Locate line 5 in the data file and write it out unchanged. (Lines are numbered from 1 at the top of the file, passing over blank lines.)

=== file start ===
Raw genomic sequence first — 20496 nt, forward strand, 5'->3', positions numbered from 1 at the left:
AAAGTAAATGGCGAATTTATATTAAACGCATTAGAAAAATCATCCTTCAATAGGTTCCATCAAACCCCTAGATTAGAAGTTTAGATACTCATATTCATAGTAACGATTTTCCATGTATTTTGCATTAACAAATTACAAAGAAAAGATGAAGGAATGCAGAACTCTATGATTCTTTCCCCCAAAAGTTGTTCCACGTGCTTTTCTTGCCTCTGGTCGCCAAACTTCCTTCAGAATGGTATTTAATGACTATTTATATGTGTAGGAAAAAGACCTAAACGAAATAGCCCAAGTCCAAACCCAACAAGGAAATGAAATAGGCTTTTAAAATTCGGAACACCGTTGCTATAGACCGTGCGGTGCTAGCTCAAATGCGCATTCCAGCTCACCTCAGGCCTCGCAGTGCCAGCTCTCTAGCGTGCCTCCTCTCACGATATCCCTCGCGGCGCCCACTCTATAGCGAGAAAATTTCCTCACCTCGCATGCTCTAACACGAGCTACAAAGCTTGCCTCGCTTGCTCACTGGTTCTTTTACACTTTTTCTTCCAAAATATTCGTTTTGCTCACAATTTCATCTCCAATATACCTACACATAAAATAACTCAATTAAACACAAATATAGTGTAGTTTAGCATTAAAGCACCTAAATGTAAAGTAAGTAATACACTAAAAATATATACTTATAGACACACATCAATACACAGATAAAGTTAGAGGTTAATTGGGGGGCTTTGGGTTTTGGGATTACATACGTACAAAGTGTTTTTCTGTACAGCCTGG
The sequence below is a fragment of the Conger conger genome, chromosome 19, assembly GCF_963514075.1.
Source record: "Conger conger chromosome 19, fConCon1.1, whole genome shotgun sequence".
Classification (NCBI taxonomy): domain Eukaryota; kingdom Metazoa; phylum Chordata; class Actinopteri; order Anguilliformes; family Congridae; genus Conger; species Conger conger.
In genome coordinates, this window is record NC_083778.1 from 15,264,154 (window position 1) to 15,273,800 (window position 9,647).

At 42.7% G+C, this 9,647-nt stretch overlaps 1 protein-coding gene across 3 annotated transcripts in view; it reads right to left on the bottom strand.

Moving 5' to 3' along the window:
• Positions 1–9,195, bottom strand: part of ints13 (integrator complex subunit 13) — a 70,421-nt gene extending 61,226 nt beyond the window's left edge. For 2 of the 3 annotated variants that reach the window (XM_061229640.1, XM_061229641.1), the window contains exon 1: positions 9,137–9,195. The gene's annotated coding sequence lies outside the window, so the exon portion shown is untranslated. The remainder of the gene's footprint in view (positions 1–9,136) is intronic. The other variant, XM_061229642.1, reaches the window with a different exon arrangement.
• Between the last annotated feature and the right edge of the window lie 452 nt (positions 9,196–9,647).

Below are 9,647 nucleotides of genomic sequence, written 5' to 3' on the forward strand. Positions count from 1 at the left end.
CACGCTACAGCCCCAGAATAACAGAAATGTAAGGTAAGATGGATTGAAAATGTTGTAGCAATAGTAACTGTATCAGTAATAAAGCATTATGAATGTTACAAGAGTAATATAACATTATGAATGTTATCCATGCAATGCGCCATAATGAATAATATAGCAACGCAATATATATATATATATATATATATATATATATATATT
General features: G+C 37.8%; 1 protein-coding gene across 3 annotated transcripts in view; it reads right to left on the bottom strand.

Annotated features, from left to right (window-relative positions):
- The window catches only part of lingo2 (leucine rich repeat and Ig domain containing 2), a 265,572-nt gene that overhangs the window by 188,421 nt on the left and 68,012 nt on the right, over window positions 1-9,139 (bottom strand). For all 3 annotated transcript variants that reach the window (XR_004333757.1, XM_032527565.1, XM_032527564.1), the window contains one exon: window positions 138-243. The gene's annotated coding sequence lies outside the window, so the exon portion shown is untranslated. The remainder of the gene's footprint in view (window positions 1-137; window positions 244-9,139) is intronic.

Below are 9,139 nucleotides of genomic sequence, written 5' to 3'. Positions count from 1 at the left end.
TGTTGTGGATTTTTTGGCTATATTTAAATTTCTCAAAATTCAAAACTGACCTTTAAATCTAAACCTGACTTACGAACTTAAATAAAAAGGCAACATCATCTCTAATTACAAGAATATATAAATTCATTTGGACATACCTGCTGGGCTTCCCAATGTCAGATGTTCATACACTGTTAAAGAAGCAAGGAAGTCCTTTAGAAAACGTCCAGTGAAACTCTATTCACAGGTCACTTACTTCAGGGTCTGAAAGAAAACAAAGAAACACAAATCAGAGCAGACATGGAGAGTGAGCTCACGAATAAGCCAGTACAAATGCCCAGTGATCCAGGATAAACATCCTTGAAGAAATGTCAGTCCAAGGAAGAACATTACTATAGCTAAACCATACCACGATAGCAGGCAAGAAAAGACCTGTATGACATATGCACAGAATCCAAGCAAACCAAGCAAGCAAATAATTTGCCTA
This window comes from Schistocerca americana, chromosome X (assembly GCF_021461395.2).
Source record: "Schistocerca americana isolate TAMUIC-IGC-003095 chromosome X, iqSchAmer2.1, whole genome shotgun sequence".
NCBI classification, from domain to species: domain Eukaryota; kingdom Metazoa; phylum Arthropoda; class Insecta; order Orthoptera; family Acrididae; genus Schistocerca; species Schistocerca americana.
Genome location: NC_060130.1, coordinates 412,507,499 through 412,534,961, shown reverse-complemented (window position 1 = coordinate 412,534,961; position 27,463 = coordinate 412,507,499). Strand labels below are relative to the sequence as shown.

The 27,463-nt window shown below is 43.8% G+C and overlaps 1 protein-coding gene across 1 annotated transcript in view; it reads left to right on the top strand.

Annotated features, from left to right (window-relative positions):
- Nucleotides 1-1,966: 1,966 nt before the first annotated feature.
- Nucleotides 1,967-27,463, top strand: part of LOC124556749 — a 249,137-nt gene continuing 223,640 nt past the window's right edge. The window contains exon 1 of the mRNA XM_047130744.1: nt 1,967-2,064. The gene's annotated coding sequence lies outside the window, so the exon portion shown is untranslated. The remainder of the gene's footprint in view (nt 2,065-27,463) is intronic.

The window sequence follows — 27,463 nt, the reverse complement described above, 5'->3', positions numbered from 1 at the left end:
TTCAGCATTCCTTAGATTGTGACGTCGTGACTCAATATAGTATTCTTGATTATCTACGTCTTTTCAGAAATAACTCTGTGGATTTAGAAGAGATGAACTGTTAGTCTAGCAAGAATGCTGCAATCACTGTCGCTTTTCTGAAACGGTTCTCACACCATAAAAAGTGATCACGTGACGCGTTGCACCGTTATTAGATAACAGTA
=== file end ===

Classification (NCBI taxonomy): domain Eukaryota; kingdom Metazoa; phylum Chordata; class Actinopteri; order Anguilliformes; family Congridae; genus Conger; species Conger conger.